return makeEmptyPGresult(conn, PGRES_FATAL_ERROR);
	lastResult = NULL;
	while ((result = PQgetResult(conn)) != NULL) {
		lastResult = result;
	return lastResult;

This maintains the current behavior that the last result of a series
of commands is returned by PQexec.  (The old implementation is only
capable of doing that correctly in a limited set of cases, but in the
cases where it behaves usefully at all, that's how it behaves.)

There is a small difference in behavior, which is that PQexec will now
return a PGresult with status PGRES_FATAL_ERROR in cases where the old
implementation would just have returned NULL (and set conn->errorMessage).
However, any correctly coded application should handle this the same way.

In the above examples, the frontend application is still synchronous: it
blocks while waiting for the backend to reply to a query.  This is often
undesirable, since the application may have other work to do, such as
responding to user input.  Applications can now handle that by using
PQisBusy and PQconsumeInput along with PQsendQuery and PQgetResult.

The general idea is that the application's main loop will use select()
to wait for input (from either the backend or its other input sources).
When select() indicates that input is pending from the backend, the app
will call PQconsumeInput, followed by checking PQisBusy and/or PQnotifies
to see what has happened.  If PQisBusy returns FALSE then PQgetResult
can safely be called to obtain and process a result without blocking.

Note also that NOTIFY messages can arrive asynchronously from the backend.
They can be detected *without issuing a query* by calling PQconsumeInput
followed by PQnotifies.  I expect a lot of people will build "partially
async" applications that detect notifies this way but still do all their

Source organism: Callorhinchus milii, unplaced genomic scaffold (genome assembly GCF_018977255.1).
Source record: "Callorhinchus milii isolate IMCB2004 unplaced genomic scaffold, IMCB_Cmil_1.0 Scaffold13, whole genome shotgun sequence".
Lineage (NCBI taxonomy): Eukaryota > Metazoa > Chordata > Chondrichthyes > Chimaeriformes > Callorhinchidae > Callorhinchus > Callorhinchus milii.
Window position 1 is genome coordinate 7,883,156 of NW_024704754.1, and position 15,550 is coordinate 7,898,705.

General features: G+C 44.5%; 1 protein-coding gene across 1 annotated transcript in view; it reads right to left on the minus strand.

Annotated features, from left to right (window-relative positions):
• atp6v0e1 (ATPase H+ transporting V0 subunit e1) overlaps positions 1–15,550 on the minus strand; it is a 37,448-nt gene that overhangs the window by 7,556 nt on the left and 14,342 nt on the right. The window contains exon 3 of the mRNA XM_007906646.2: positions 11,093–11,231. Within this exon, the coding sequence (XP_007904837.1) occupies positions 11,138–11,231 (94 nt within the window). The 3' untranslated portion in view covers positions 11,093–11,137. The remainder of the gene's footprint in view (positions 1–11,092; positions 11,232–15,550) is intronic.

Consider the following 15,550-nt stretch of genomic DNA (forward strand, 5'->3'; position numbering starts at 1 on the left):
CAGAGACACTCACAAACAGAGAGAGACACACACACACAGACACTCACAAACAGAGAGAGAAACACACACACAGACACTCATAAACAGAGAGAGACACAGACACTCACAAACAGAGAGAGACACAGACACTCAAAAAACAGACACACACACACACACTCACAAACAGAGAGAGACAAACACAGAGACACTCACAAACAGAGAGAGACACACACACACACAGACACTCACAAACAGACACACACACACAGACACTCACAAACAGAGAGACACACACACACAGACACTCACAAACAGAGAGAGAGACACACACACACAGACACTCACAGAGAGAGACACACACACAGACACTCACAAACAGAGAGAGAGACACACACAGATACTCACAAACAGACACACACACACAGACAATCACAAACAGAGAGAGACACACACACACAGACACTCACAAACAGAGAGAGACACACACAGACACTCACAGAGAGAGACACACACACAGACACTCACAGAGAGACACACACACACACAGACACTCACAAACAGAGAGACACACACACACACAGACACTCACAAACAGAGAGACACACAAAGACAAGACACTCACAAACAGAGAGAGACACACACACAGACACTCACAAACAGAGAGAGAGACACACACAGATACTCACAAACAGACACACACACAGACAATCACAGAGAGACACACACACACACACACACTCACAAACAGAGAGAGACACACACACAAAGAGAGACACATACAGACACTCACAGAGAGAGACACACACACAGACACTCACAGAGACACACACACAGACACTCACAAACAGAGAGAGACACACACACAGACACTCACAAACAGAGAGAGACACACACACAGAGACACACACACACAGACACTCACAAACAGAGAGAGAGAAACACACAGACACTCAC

queries through PQexec (or better, PQsendQuery followed by a synchronous
PQgetResult loop).  This compromise allows notifies to be detected without
wasting time by issuing null queries, yet the basic logic of issuing a
series of queries remains simple.

Finally, since the application can retain control while waiting for a
query response, it becomes meaningful to try to cancel a query in progress.
This is done by calling PQrequestCancel().  Note that PQrequestCancel()
may not have any effect --- if there is no query in progress, or if the
backend has already finished the query, then it *will* have no effect.
The application must continue to follow the result-reading protocol after
issuing a cancel request.  If the cancel is successful, its effect will be
to cause the current query to fail and return an error message.


We should change the protocol version number to 2.0.
It would be possible for the backend to continue to support 1.0 clients,
if you think it's worth the trouble to do so.

1. New message type:

Command Done

The backend will emit this message at completion of processing of every
command string, just before it resumes waiting for frontend input.
This change eliminates libpq's current hack of issuing empty queries to
see whether the backend is done.  Note that 'Z' must be emitted after
*every* query or function invocation, no matter how it terminated.

2. The RowDescription ('T') message is extended by adding a new value
for each field.  Just after the type-size value, there will now be
an int16 "atttypmod" value.  (Would someone provide text specifying
exactly what this value means?)  libpq will store this value in
a new "adtmod" field of PGresAttDesc structs.

3. The "Start Copy In" response message is changed from 'D' to 'G',
and the "Start Copy Out" response message is changed from 'B' to 'H'.
These changes eliminate potential confusion with the data row messages,
which also have message codes 'D' and 'B'.

4. The frontend may request cancellation of the current query by sending
a single byte of OOB (out-of-band) data.  The contents of the data byte
are irrelevant, since the cancellation will be triggered by the associated
signal and not by the data itself.  (But we should probably specify that
the byte be zero, in case we later think of a reason to have different
kinds of OOB messages.)  There is no specific reply to this message.
If the backend does cancel a query, the query terminates with an ordinary
error message indicating that the query was cancelled.

			regards, tom lane